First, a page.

A couple of weeks ago Melissa wrote a post on this site exploring why it can be a good idea to pay a little more in order to buy quality, especially on certain things. While buying lower quality may save a few dollars on the front end, those items often end up wearing out or breaking long before their time. A higher quality item often will last longer and save you money in the long run.
I'm often the first one to cut corners when it comes to things I don't care that much about. Cleaning products? I buy the cheapest. Socks? I buy a 10 pack of the socks on sale at Walmart. But when it comes to things I care about and that I use on a daily basis, like a car, a laptop or a bike, I tend to prefer buying quality because I know it usually pays off in the end.
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Cheap Is Not Always Frugal
People often fall into two camps when you talk to them.
- Price: Those who always consider the price first when making a purchasing decision. If the item is cheaper, that means it's the better deal.
- Quality: Then there are those who are almost always more concerned with the quality of the product they're buying, even if it means they have to pay more.
For me I think I fall somewhere in the middle. I tend to go for the cheap things when it comes to things I don't care about, or when it comes to things that are of comparative quality regardless of price. For things that vary greatly in quality, I tend to come down on buying the quality item instead. After all, just because something is cheap, doesn't necessarily mean that it's frugal. If the cheaper item wears out before it's time you're going to be spending more money to replace it.
If It Matters To You, Find A Way To Buy Quality
If the item you're thinking about purchasing is important to you, or is going to be used often, it will often pay to buy something quality that won't wear out as fast.
While quality items can be more expensive, if you take your time, search around and do your due diligence you can usually find a good deal on what you're looking for through year end closeouts, coupons, sales, rebates or other promotions. Don't just assume that you'll have to pay a LOT more, take your time and find a good deal.
Buying A Quality Bike
Back in 1998 while I was still in college I had a bike that I used to commute to and from school, I used it almost daily. One day the bike was stolen from my parent's house. I needed a replacement.
In the past I had purchased cheap bikes, and had the components wear out or break on me in no time flat. I had also purchased a better quality bike (this last one) which had held up well for a couple years until being stolen. Having been through both extremes with bikes, this time I determined that I was going to buy a quality bike that would last me for years and save me money in the process.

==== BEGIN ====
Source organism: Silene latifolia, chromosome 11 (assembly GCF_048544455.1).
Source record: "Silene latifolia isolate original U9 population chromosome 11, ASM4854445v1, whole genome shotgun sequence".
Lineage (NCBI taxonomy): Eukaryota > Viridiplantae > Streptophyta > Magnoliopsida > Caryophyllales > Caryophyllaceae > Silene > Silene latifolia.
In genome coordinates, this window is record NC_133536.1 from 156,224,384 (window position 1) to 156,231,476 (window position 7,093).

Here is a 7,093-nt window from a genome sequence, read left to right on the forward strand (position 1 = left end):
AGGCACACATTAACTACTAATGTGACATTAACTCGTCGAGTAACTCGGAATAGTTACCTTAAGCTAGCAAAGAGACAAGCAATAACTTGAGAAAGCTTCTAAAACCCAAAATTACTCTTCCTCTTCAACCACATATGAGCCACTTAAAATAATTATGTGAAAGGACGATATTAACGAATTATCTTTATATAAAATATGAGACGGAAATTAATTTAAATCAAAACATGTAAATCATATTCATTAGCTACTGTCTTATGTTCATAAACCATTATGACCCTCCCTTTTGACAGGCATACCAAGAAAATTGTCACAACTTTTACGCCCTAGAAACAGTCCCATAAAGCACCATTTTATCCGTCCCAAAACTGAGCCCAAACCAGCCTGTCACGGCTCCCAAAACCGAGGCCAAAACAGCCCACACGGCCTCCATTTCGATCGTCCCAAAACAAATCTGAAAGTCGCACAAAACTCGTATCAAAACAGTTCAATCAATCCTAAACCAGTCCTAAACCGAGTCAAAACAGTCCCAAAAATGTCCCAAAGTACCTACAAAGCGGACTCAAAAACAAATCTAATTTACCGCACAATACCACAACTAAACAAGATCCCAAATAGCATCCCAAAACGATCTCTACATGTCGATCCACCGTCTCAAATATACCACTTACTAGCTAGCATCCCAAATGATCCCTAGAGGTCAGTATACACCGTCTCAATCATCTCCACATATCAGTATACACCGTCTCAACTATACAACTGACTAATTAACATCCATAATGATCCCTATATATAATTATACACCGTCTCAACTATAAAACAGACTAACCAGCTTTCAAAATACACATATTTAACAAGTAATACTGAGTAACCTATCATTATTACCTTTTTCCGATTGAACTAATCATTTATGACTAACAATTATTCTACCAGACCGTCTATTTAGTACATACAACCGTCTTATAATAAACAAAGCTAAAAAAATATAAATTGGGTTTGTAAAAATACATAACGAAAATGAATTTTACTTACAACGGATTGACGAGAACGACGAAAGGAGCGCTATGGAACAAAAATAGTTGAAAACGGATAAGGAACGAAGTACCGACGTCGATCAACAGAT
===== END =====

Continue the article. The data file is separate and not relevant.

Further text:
I searched around at several local bicycle shops to find a bike that would fit my needs. I enjoyed doing some off road riding, and I wanted something that would be durable and light. I found that most of the bikes that would fit my needs were not cheap, they were running in the $700-1000 range, which was a lot of money for me back then.
I was patient, however, and I ended up finding a bicycle after a couple of months in an off-season sale when they were liquidating last year's models. The bike was originally $725, but I was able to get it for $450 because it was an older model. (I found the original receipt in our files – see below!)
Little did I know just how long that bike would last.
Quality Lasts Longer
So I now had a quality bike with decent components that I figured would last me a few years at least. What I found was that often quality lasts longer than you would think.
I've now had the bike for 14 years, and it's still going strong. The bike was getting a bit ragged from a lot of use over the years, and I just brought it in for a tuneup this past week. The repair tech told me the frame is still in great shape, and after the tune-up and a couple of new components, it's like a brand new bike (see the picture at the top after the tune-up). It may not have all the latest advances in technology, but for a weekend warrior like myself it is more than adequate. I'm sure I can get another 10 years out of this thing!
Quality For The Things That Matter
For me my philosophy on the quality vs. price debate is to find a middle ground. On the things I use on a daily basis or that vary greatly in quality, I buy quality. For the the things that don't matter much, or that are throw away items I tend to go the cheaper route.
In other words for the things I care about, I buy quality.
How about you? What's your philosophy? Do you buy for price or quality, or both?